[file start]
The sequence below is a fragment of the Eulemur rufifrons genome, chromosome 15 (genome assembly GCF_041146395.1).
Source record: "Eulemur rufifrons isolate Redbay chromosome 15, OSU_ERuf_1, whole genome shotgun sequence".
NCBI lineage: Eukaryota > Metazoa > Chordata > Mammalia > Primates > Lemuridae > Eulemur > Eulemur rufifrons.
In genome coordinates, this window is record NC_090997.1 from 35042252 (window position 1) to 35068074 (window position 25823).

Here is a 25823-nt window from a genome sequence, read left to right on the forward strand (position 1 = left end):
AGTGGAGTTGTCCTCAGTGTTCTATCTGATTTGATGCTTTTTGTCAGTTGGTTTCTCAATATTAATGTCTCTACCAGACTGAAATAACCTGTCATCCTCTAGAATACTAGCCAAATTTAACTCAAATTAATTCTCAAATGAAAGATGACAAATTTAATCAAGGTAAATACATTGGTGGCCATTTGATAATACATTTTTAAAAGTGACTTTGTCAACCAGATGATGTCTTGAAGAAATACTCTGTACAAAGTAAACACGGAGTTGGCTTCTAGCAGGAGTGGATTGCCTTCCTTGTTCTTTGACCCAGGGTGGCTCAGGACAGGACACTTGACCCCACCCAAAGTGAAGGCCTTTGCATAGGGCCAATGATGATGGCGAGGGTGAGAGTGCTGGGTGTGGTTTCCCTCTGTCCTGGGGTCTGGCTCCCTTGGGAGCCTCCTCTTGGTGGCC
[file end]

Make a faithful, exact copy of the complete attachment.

The sequence below is a fragment of the Eulemur rufifrons genome, chromosome 15 (genome assembly GCF_041146395.1).
Source record: "Eulemur rufifrons isolate Redbay chromosome 15, OSU_ERuf_1, whole genome shotgun sequence".
NCBI lineage: Eukaryota > Metazoa > Chordata > Mammalia > Primates > Lemuridae > Eulemur > Eulemur rufifrons.
In genome coordinates, this window is record NC_090997.1 from 35042252 (window position 1) to 35068074 (window position 25823).

Here is a 25823-nt window from a genome sequence, read left to right on the forward strand (position 1 = left end):
AGTGGAGTTGTCCTCAGTGTTCTATCTGATTTGATGCTTTTTGTCAGTTGGTTTCTCAATATTAATGTCTCTACCAGACTGAAATAACCTGTCATCCTCTAGAATACTAGCCAAATTTAACTCAAATTAATTCTCAAATGAAAGATGACAAATTTAATCAAGGTAAATACATTGGTGGCCATTTGATAATACATTTTTAAAAGTGACTTTGTCAACCAGATGATGTCTTGAAGAAATACTCTGTACAAAGTAAACACGGAGTTGGCTTCTAGCAGGAGTGGATTGCCTTCCTTGTTCTTTGACCCAGGGTGGCTCAGGACAGGACACTTGACCCCACCCAAAGTGAAGGCCTTTGCATAGGGCCAATGATGATGGCGAGGGTGAGAGTGCTGGGTGTGGTTTCCCTCTGTCCTGGGGTCTGGCTCCCTTGGGAGCCTCCTCTTGGTGGCC